The Cellular Phone — Problem Solver

Cell phones are everywhere, and in developing countries they are more prevalent than landlines for a variety of reasons including lack of wired infrastructure and more flexible payment plans, on top of all the benefits of mobility. In fact, penetration of cellular phones per capita in the developing world is fact-approaching that of the developed world.

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While the world is all aflutter about viewing tasks and news alerts from a wristwatch, I’ve recently discovered two delightful programs that allow me to do the same from a terminal window — yes, without a mouse.

Task Warrior

Task Warrior is an impressively fully-featured terminal task list manager.  After a quick review of the tutorial, I was up and running with powerful task customization capabilities beyond those even offered by Google’s task client.  Task Warrior supports not only project-categorization and due dates, but also dependencies, recurrence, project completion progress, and more.  Furthermore, the entire application is extensible via third party or custom scripts and add-ons.

Tasks are easy to add with simple syntax such as follows:


$ task add Call home
$ task add Pick up milk proj:Errands pri:H
$ task add Walk the dog due:eoy recur:daily proj:Life tag:dog

Also, the developers have smartly added three levels of task-viewing: very short, short, and complete (below). Also, it’s easy to view only specific projects as your task list grows. The simplicity is addicting, and will never be maligned as skeuomorphic. I’m eagerly awaiting future versions of the client which will allow syncing across devices.

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In addition to many fine movies available to stream on Amazon Prime, there is also Dredd, a film 2012 installment in the Judge Dredd franchise. For a film taking place in the 22nd century, the technologies portrayed in the film are, for the most part, remarkably mundane. While spending many production resources on flashly explosions and slow-motion sequences, the high technology of the film is more or less limited to one large computer monitor dressed up in futuristic garb by showing 3D floorplans, windowed security CCTV feeds, the classic Windows star screen saver, and a terminal window — pretty much a regular episode of 24.

The most adventurous piece of technology portrayed is a set of bionic eyes possessed by the “clan techie.” It’s never made clear what these actually do other than serve as eye-candy (pun intended) because the character still uses a computer monitor and displays no special abilities. Their only function is to look pretty – Tron-blue in color with bladed iris adjustable diaphrams – and move the plot forward in an almost negligible way (and even then without any reference to actual functionality). In fact, there’s even a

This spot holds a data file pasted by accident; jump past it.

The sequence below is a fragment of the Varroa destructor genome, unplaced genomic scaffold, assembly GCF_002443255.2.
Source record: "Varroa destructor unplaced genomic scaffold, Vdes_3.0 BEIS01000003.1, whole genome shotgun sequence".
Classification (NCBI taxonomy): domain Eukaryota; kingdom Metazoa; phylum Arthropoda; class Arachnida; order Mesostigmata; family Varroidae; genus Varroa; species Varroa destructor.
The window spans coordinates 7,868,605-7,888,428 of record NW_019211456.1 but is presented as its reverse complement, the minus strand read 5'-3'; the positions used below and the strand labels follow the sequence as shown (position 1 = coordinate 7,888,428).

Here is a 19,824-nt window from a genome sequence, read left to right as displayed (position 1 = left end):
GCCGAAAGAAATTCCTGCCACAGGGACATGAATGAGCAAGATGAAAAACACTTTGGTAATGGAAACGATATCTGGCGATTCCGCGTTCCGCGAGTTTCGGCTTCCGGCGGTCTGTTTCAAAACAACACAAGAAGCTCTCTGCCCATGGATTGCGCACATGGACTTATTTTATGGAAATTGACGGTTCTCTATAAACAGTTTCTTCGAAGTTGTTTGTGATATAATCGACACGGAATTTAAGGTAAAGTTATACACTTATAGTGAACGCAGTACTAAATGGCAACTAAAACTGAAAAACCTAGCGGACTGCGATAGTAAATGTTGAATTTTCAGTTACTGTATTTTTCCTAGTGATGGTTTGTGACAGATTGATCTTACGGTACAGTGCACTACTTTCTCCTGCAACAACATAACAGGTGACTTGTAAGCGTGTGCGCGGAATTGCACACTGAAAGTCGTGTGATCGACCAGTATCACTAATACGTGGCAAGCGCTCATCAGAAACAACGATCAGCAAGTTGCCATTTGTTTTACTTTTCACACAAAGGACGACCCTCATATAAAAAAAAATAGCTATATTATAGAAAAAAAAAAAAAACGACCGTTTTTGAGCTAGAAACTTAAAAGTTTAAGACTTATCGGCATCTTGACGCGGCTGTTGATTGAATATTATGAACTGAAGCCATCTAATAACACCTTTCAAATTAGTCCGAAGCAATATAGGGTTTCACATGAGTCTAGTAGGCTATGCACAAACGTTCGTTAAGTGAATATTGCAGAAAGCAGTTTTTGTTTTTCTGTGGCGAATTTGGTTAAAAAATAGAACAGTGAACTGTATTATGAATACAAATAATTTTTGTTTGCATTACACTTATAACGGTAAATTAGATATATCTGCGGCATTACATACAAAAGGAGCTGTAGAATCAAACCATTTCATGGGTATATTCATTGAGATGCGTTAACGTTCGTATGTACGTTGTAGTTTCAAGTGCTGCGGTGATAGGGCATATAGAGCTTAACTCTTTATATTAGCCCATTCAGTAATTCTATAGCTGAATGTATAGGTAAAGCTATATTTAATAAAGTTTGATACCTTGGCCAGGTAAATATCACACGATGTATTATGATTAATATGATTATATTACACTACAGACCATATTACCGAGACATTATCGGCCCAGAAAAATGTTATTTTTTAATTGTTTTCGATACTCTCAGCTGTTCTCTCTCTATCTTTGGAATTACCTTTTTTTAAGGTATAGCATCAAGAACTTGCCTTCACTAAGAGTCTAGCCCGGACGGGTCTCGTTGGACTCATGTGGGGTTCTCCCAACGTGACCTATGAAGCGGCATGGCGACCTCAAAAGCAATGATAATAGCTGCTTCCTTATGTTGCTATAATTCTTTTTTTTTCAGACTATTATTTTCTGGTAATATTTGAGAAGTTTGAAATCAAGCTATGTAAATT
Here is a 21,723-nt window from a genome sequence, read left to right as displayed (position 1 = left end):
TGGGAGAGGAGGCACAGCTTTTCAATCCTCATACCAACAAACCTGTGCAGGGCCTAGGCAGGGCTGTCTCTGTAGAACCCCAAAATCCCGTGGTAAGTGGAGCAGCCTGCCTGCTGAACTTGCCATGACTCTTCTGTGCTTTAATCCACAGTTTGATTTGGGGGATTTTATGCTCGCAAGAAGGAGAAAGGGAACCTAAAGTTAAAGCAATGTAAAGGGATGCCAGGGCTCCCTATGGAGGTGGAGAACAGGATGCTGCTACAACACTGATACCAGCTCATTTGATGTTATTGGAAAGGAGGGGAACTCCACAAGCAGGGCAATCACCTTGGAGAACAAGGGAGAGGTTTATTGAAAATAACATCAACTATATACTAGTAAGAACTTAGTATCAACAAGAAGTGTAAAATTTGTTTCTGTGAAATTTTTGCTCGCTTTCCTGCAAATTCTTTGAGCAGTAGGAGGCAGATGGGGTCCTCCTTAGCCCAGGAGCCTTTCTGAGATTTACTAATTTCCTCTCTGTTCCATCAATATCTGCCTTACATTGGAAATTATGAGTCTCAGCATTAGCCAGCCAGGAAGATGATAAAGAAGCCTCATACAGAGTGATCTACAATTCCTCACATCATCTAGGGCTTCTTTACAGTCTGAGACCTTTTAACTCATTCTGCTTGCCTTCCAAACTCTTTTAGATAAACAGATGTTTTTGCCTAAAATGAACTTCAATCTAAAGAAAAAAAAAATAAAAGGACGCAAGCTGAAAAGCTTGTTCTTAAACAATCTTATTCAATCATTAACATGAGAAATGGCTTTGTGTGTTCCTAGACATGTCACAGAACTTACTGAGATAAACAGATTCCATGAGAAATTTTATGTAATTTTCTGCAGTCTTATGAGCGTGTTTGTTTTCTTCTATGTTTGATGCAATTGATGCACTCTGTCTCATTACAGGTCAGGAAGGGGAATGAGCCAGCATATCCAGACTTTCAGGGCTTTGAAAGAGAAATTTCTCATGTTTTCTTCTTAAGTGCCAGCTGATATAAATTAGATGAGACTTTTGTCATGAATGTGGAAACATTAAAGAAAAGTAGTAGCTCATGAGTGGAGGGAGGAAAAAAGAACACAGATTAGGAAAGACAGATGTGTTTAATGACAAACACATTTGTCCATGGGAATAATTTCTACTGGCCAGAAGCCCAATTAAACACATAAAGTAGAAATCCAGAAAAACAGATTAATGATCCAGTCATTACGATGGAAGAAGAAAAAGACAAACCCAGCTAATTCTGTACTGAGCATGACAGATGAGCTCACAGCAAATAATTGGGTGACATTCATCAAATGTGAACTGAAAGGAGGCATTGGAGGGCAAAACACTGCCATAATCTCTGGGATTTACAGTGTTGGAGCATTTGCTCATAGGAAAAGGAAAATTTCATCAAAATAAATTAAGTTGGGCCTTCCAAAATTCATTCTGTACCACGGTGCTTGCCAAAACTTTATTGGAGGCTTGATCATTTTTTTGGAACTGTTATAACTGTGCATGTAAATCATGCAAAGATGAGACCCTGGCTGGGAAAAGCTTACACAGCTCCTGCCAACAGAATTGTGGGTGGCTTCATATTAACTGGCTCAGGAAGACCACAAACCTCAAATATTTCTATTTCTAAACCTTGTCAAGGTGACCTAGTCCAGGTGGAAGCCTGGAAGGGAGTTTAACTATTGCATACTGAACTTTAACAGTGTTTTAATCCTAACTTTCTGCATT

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…which is to say I don’t.

In the realm of contemporary touch-free interface, RFID and NFC are probably 95% of the pie. They are widely adopted in building access control, contactless payments, mobile-to-mobile sharing, supply chain management, and even hospital patient tracking. For these purposes they are remarkably inexpensive to install and maintain, and the technology is mature. Given these benefits, it is not unreasonable that one should want the convenience of contactless access control without the key fob, chip, or smartphone, and so a small community of DIY RFID-implanters has come into existence.

The notion of implanting an RFID tag is not wholly unreasonable (no so different than many other types of mainstream (implants) and alternative (piercings, tattoos, etc.) invasive body modifications). After all, my two dogs have painlessly carried an RFID chip in the skin between their shoulder blades for years now (for non-pet owners: this is a common practice to allow identification of lost pets). Such purpose-build tags are biologically inert and as RFID does not require a local power source, they do not contain any harmful chemicals and do not radiate unless scanned — they are just a little glass, plastic, metal,